[Opens cabinet] So we actually have entire collections that we call the teaching collection, which kind of emphasizes just how useful all of these things are. Again, this gets used for herpetology and these are specimens that maybe don't have the best locality data, but we do know what it is and it shows structures and morphology really well. Our research collection is right here. This is what I had spent like a good portion of my masters trying to organize. So, we have hundreds and hundreds of rattlesnakes, mostly focus on Colorado because you know, we're in Colorado and there's a few common species here. We have some really cool ones. Somebody moved the two headed rattlesnake. But anywho, they're mostly organized taxonomically just to make it kind of easier to look through all this stuff.

Does it make a difference how many snakes are in one jar?

For us and probably for every museum it's all about conserving space. It's totally fine to have them kind of stacked up like this because they'll each get an individual ID number so they'll all have their own separate data. But this is basically all of our venomous snake collection. We mostly have Vipers but not very many like cobras or or what have you. [Closes cabinet and opens an adjacent cabinet] Yeah there's nothing particularly interesting in here cause most of these are non-venomous

Is that a rat snake?


I have been bitten by one of those. Yeah. I'm all about that.

Did you bleed?

I don't remember bleeding. It got me on the hand while I was holding it.

They still will hurt cause they have these little recurved teeth and they'll get kind of stuck.

I had to, I had to pull it off like try it off and there was a little pop when I did it.

yeah because their teeth are curved backwards so they hook into you.

[Opens drawer] Here is what our mammal collection looks like. so each of these should be stored with a skull

I am looking at what, just to confirm?

These are a whole bunch of different kinds of ground squirrels, 13 lined ground squirrel, Wyoming ground squirrel.

I've never seen squirrels with spots like that before.

I haven’t either. I don't know where you can find them actually. Oh, apparently in Weld County.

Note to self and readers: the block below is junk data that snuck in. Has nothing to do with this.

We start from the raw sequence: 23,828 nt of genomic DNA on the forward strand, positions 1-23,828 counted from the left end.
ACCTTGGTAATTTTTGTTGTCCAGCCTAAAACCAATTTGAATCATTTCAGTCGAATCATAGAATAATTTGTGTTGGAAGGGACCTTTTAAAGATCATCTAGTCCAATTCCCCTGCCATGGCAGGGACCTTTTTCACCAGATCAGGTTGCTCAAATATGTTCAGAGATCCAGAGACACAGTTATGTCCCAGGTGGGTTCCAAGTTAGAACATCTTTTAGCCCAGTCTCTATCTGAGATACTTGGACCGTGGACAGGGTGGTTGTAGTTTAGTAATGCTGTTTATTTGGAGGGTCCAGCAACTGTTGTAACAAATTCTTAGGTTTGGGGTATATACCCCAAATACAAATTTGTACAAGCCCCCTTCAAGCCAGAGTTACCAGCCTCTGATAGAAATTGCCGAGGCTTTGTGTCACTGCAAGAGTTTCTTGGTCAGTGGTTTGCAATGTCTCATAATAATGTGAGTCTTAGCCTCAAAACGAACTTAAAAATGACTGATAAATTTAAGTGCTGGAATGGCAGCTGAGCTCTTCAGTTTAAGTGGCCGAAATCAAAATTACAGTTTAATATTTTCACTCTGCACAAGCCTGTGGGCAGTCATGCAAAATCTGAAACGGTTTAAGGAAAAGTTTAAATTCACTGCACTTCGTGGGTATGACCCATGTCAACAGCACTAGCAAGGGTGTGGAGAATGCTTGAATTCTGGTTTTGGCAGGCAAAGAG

Oh, okay. Wow.

And some of these are quite old as well. So what's interesting is that you can kind of watch how the abundance and presence of things might shift over time. So maybe somebody collected one of those 13 lined ground squirrels in 1950 somewhere and like we haven't found them in 50 years. Now I could tell us something about how things are shifting over time.

Right. Like they're no longer in Weld County. Maybe you're there now up in Wyoming.

Right. Or maybe we didn't see something and now we have something that's invasive and we're finding that. But if we don't keep those records, then we'll never know.

It comes back to the importance of the data.

Yup. Oh, we do have some pretty big skulls. We've got a black bear. There's a grizzly bear that's in the room that we started in. [Pulls drawer open] We have a few. I really like using these as teaching specimens because it can tell you about diet, looking at tooth structure and doing dental formulas. And that's something that we do with like summer camps when kids come through.

These are bears?

Yes. And you can tell because they have huge canines, but they also have these kind of flattened molars here cause they're omnivores.

We are always happy to give tours. A lot of people will walk by and just see us and start asking questions and we'll give them a tour. We do accept undergrads who want to do directed studies or just volunteer and if they want to learn preservation techniques or focus on one particular kind of animal, we always welcome that. We love to do outreach. We'll try to do open houses every year, every semester, and we just try our best to make sure people know about us so that we can bring specimens to a new class or go teach people a new thing about something.